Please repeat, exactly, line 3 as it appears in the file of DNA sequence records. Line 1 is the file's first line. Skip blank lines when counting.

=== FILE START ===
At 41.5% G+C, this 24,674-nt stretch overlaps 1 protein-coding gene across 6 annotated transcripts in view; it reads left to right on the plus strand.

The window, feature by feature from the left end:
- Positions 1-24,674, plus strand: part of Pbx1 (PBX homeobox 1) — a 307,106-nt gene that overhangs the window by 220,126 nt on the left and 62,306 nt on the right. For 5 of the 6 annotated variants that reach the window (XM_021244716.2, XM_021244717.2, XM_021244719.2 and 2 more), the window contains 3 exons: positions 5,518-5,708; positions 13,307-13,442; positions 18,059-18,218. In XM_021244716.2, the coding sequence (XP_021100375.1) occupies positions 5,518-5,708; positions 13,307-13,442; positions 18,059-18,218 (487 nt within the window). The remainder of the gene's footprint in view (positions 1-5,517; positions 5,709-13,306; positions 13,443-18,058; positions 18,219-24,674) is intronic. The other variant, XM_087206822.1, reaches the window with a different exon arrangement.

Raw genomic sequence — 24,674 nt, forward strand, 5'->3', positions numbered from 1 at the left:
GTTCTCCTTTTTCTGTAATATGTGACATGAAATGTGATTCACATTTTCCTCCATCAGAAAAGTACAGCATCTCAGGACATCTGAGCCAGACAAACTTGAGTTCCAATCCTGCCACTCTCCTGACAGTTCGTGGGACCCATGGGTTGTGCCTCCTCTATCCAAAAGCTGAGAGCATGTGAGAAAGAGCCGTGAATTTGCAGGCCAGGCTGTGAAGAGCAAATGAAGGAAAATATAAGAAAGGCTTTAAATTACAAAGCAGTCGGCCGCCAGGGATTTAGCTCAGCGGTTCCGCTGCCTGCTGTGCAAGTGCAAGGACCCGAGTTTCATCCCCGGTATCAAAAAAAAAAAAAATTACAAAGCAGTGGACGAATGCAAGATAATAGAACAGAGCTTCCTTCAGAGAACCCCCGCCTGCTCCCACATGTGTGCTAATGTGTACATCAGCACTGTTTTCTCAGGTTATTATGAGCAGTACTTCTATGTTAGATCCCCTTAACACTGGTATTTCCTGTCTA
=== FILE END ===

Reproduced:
- Positions 1-24,674, plus strand: part of Pbx1 (PBX homeobox 1) — a 307,106-nt gene that overhangs the window by 220,126 nt on the left and 62,306 nt on the right. For 5 of the 6 annotated variants that reach the window (XM_021244716.2, XM_021244717.2, XM_021244719.2 and 2 more), the window contains 3 exons: positions 5,518-5,708; positions 13,307-13,442; positions 18,059-18,218. In XM_021244716.2, the coding sequence (XP_021100375.1) occupies positions 5,518-5,708; positions 13,307-13,442; positions 18,059-18,218 (487 nt within the window). The remainder of the gene's footprint in view (positions 1-5,517; positions 5,709-13,306; positions 13,443-18,058; positions 18,219-24,674) is intronic. The other variant, XM_087206822.1, reaches the window with a different exon arrangement.